In my childhood, I was very in tune with myself. I was a happy child, who trusted others easily and happily. I had a below average amount of friends in my life--few enough I felt lonely, but enough that I didn't feel anti-social or alienated by society. I first discovered I was truly different when I began school. My classmates began what would become an eleven year crusade to make my life hell. I was an outcast from the first day of first grade--too polite, too smart, too small. I couldn't understand why they didn't like me, except perhaps that I was different. So I strived to make myself like them. And the greatest tragedy is that I think I succeeded. Everything I hated about them I see now reflected in myself. Overweight and lazy, cynical and narrow-minded, too in need of easy entertainment to even simply -read-...I want so much to return to how I was as a child, not in being childish but in the sheer what I was--I was studious, polite, kind, helpful, active, athletic, trusting...pretty much the antithesis of everything I am now. I can't nail down when or how it changed, just that it did. At fourteen I wasn't studious anymore, by sixteen I was lazy and overweight. At seventeen I was openly cynical and harsh. I don't know -when- the narrow-minded-ness set in, but looking back I see it almost everywhere. Twenty one and the year 2009 rang in with everything that was wrong about me. I know it wasn't meant that way, but in trying to be helpful a friend started listing off all the problems that are stopping a mutual friend and I from getting along, and all of them centred on what I do wrong and what I say wrong and what I believe wrong...I was so shocked by it all I didn't even cry. I just sat there dazedly, and when it all sunk in I went looking for a way to move forward. If myself is the problem, then maybe if I examine myself I'll find out what the problem with myself is, and if I can find what the problem with myself is, I can change it. But all this work changing one's self needs a bit of guidance, or it's wasted efforts. So I'm on this path.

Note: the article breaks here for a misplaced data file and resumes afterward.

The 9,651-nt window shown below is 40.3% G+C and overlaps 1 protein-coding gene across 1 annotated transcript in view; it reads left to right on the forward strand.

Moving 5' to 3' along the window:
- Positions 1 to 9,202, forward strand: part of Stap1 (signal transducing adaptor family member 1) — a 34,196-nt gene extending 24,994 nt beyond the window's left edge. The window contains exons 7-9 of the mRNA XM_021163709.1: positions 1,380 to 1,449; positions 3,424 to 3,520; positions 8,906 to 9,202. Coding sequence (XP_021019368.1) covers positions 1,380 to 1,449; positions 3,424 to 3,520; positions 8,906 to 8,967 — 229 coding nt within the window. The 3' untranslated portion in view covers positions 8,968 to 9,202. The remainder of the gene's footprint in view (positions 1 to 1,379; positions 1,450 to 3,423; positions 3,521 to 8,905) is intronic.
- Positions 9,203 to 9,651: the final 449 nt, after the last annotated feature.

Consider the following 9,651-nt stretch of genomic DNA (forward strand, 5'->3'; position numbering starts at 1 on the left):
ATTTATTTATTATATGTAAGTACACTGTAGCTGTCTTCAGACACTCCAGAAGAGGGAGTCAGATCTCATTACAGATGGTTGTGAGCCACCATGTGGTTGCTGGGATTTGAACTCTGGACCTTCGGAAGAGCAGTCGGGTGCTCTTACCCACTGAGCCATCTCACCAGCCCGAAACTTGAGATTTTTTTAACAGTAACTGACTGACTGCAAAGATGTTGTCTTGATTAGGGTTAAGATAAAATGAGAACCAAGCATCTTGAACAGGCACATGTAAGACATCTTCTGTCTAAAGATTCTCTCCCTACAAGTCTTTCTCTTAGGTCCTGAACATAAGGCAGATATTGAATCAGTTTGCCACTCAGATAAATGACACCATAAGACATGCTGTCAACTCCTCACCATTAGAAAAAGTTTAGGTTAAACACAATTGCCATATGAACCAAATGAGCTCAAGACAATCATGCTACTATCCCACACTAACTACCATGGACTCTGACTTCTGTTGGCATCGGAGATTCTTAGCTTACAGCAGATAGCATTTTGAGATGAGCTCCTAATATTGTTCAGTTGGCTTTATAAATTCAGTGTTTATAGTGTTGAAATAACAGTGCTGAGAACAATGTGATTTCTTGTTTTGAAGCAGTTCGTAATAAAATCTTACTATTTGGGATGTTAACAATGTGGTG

2. What do you believe in? What are the core truths for you? What are negotiable beliefs? Study what your values are and why you hold them.